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Natural disasters grist for Indonesia's politicians
Publication Date : 05-02-2014
As relief workers rushed to the scenes of recent floods and volcanic eruptions that hit various parts of Indonesia, so did eager politicians out to promote themselves.
One had T-shirts bearing his face and proclaiming him as president handed out while another had packets of biscuits distributed that had stickers with her photo and legislative poll number.
Political parties offered aid from tents bearing party logos, put up next to relief shelters.
With national elections due in two months, the recent natural disasters in Indonesia have provided a platform for politicians to ramp up their campaigning.
Limited campaigning for the legislative elections on April 9 was allowed from January 11, and candidates tactically descended on disaster zones to milk media attention. Others are eyeing the presidential poll in July.
North Sumatra's sleepy town of Kabanjahe in Karo regency was transformed by a chaotic war of banners about a fortnight ago when President Susilo Bambang Yudhoyono visited some of the 30,000 villagers displaced by Mount Sinabung's eruptions.
But most of them were not welcome banners for the president.
Instead, The Straits Times spotted several bearing the faces of some of the 11 contenders for the ruling Democratic Party's nominee for the presidential polls.
At least four banners of a smiling Irman Gusman, chairman of the Regional Representatives Council, were hung along a main road in Kabanjahe, touting him as the best pick for his party.
Even larger banners of a rival, Trade Minister Gita Wirjawan, were hung at prominent sites, including outside a relief shelter at Masjid Agung, one of three shelters that the President visited.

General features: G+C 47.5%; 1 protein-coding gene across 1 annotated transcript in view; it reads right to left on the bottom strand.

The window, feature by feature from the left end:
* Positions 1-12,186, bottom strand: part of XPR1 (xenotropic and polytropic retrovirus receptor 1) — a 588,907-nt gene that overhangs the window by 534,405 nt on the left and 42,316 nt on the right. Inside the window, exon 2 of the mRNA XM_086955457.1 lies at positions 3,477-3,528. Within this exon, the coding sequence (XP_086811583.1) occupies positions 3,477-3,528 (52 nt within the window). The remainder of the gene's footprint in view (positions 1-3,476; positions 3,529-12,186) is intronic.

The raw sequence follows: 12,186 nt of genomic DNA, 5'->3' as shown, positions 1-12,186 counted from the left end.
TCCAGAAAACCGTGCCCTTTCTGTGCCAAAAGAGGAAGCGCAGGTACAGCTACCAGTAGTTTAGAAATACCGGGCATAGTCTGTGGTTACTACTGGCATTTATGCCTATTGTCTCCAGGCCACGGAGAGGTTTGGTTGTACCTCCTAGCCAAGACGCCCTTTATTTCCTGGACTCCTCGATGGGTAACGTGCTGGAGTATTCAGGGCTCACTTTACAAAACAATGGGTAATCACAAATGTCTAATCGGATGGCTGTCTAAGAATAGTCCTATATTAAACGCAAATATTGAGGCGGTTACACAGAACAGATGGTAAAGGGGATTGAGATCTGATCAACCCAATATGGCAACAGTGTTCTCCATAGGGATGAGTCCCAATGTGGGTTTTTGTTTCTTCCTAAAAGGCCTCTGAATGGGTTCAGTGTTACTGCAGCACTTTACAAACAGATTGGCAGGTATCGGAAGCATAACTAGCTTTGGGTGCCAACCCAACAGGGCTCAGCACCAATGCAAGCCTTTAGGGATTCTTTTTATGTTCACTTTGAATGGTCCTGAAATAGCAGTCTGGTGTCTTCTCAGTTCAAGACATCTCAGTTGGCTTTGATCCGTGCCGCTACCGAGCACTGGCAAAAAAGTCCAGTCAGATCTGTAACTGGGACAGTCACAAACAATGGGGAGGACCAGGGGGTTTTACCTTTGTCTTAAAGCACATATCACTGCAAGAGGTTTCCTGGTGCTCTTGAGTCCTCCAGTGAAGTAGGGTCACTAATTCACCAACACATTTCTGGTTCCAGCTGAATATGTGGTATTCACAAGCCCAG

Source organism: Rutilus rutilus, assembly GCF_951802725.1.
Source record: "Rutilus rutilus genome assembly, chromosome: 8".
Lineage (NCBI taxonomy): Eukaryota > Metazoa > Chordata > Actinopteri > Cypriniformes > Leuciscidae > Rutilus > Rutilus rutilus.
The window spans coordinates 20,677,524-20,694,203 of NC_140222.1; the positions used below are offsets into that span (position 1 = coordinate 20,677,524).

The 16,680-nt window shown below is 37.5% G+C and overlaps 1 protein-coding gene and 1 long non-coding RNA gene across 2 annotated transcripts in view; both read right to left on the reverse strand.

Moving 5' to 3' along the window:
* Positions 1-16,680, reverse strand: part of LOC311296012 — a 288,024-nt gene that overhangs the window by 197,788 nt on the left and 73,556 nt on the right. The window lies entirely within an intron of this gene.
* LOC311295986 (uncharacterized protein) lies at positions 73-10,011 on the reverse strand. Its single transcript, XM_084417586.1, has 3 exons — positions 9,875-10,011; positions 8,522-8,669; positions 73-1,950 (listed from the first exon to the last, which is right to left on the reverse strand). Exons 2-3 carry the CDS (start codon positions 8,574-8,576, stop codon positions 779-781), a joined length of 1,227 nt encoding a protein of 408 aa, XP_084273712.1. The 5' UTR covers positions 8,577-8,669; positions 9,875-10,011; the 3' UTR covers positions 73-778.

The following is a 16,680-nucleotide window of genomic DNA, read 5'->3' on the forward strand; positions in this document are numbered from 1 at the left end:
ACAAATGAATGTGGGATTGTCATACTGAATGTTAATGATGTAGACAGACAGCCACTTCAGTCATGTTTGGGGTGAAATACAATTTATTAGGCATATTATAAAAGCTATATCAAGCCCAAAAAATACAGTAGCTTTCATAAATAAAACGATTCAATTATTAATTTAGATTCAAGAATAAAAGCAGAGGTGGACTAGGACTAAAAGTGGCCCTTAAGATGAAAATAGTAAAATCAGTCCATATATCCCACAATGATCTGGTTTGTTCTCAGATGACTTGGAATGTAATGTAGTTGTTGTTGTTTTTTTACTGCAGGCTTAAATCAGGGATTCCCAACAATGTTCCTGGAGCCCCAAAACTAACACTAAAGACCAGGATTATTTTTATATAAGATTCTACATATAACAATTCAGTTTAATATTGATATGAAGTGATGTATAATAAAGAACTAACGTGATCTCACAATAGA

The candidates themselves also descended on the town that week. On the same day, Irman was spotted weaving baskets with old women in a shelter while Mr Gita took a selfie with a fruit seller before buying some fruits.
State-owned Enterprises Minister Dahlan Iskan, another contender, was seen chatting with villagers in another shelter.
"I have never seen so many politicians here before. I am entertained by their antics," said farmer Rapendi Tarigan, 35, who was sheltering in Masjid Agung.
In Jakarta, similar scenes played out across flood shelters.
Golkar Party chief and presidential aspirant Aburizal Bakrie, in a yellow raincoat, walked through flood-hit Kampung Pulo in East Jakarta and mingled with residents, carrying babies and speaking with the elderly.
"I have been here every year to see them, hear the problems and help," he was quoted as saying. He was giving 10 days' worth of groceries to victims, he added.
Prosperous Justice Party member Wirianingsih, an MP-hopeful, had her photo and election details pasted on biscuit packs handed out at relief centres by the health ministry, resulting in harsh criticism from some.
Political communications analyst Effendi Ghazali from the University of Indonesia said politicians often adopt such strategies in the lead-up to national polls, and people are used to them.
But they may not necessarily be effective.
"We have to note that Indonesians easily forget, and these tactics will also depend on who comes after or what happens between the disaster and voting day," said Effendi.